A point where several psychological tendencies converge and elicit the desired outcome. These tendencies act in concert, feedback on one another, and can determine behavior.
Why Use It
The predictable result multiple psychological tendencies can have when they meet is powerful and can drive positive or adverse effects.
When to Use It
Learning and utilizing mental models to solve problems is excellent; recognizing how multiple can converge to form a critical mass is crucial. In this lollapalooza, you can persuade an individual to take specific actions.
One famous example is a Tupperware party. The host uses several mental models, including reciprocity, liking bias, social proof, and confirmation bias, to get attendees to purchase goods before they leave.
Reciprocity is the practice of exchanging things with others for mutual benefit. When someone does something for you, it’s natural to feel obligated to reciprocate — this is reciprocation bias. Whether the original act was needed or even asked for is irrelevant, it creates a requirement to return the favor, even when you don’t want to.
Liking bias is the preference to do business or say ‘yes’ to people you like, are similar to you, cooperate with you, or make you feel special. Friends and neighbors, for example, are prime candidates for this designation in your life.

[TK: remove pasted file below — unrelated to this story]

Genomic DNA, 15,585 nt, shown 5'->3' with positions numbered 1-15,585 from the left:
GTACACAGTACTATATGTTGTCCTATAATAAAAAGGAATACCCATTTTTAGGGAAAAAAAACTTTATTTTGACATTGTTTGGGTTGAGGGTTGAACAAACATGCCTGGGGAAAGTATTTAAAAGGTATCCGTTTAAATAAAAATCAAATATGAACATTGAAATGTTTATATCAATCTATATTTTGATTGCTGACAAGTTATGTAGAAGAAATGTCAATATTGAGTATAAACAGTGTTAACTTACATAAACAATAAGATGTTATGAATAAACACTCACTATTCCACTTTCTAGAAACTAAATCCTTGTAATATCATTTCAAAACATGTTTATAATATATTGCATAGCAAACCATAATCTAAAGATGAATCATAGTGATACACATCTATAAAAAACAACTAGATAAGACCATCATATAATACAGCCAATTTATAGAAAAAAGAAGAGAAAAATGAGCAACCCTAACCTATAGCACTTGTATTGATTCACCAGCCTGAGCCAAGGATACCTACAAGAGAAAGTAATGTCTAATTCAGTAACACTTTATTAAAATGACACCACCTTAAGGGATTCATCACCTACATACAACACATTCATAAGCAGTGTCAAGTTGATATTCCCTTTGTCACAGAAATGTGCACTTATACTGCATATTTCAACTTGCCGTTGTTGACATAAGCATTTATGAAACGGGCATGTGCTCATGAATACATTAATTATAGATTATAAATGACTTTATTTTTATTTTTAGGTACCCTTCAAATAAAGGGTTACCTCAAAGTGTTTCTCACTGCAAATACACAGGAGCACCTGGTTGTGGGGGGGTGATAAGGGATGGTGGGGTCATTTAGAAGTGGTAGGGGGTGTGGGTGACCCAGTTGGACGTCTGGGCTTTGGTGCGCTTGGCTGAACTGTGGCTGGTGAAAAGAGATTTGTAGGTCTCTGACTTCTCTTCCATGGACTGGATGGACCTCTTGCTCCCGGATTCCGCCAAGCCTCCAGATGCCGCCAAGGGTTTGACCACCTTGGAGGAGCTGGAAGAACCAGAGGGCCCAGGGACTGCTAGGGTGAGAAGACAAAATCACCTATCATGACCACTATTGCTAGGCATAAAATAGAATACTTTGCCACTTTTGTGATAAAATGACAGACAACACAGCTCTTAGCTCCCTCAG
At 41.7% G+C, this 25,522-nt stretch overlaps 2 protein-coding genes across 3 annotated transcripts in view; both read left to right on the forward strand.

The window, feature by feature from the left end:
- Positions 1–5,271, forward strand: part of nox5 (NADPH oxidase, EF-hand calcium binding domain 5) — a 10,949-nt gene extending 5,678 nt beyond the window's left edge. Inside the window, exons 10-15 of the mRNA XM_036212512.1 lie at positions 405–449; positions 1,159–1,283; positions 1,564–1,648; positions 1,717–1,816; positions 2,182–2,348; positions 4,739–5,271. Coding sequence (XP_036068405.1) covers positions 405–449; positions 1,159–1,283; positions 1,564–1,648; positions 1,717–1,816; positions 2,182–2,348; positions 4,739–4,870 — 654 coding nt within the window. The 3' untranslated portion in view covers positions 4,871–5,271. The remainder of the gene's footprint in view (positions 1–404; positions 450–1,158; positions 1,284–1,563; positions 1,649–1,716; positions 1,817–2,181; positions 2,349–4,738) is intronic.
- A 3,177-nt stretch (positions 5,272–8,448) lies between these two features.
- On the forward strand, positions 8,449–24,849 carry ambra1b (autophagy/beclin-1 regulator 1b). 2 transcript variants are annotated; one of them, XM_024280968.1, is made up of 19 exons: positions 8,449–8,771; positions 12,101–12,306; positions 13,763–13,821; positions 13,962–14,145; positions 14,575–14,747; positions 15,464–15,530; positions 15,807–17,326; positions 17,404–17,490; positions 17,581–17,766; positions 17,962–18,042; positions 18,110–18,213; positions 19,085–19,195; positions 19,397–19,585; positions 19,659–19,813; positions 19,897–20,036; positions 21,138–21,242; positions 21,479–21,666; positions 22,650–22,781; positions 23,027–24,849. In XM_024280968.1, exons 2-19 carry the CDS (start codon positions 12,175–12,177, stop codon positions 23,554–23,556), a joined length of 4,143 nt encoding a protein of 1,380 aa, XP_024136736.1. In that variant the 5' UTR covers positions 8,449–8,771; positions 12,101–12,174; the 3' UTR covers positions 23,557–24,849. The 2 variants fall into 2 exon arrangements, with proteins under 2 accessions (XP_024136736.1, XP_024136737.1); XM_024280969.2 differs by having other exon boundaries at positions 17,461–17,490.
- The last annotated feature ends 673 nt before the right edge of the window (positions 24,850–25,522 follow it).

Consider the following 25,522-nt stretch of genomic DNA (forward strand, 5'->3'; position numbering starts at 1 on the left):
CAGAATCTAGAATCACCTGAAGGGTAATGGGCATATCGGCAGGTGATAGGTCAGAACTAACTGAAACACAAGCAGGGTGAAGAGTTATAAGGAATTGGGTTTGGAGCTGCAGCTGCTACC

Social proof is where individuals are influenced and mimic what others are doing — monkey see, monkey do. That effect becomes more pronounced when you are uncertain, stressed, or confused.
Confirmation bias is when a previously held belief places greater importance on any evidence that might support it in the present. As you might imagine, changing a viewpoint is harder than cementing it in the first place.
How to Use It
In the Tupperware party example, a host takes advantage of these biases to drive predictable purchasing behavior.
For starters, the host if often a friend or colleague, so liking bias is in effect from the moment you accept their invitation. You may win prizes or receive a free sample at the soiree, making you feel obligated to reciprocate the favor. Previous customers share their real experiences with the products, invoking confirmation bias. And finally, others begin purchasing goods, and now with social proof, resisting is difficult. While the most straightforward thing might be to skip the next one of these types of events, they’re a powerful tool when used correctly.
Scaffolding mental models can produce different effects depending on which ones you use. While one outcome is changing behaviors, another application of other mental models simplifies decision-making.
How to Misuse It
Taking advantage of multiple psychological tendencies, you force humans to reject their rational selves and give in to your requests. As such, it’s easy for this effect to go to ill-use — with great power comes great responsibility.
Take a look at the latticework of mental models you’ve learned and play with how you might use three or four to create your lollapalooza. Charlie Munger noted the majority of problems would be no-brainers if viewed through the appropriate lens.
Where it Came From
Lollapalooza quite literally means a person or thing that is particularly impressive or attractive. Charlie Munger coined the term in a 1995 speech entitled Psychology of Human Misjudgement.
What Are Mental Models?
Mental models are thinking tools that help guide and shape our perceptions of the world. They simplify complexity so we can understand life better, make decisions confidently, and solve problems.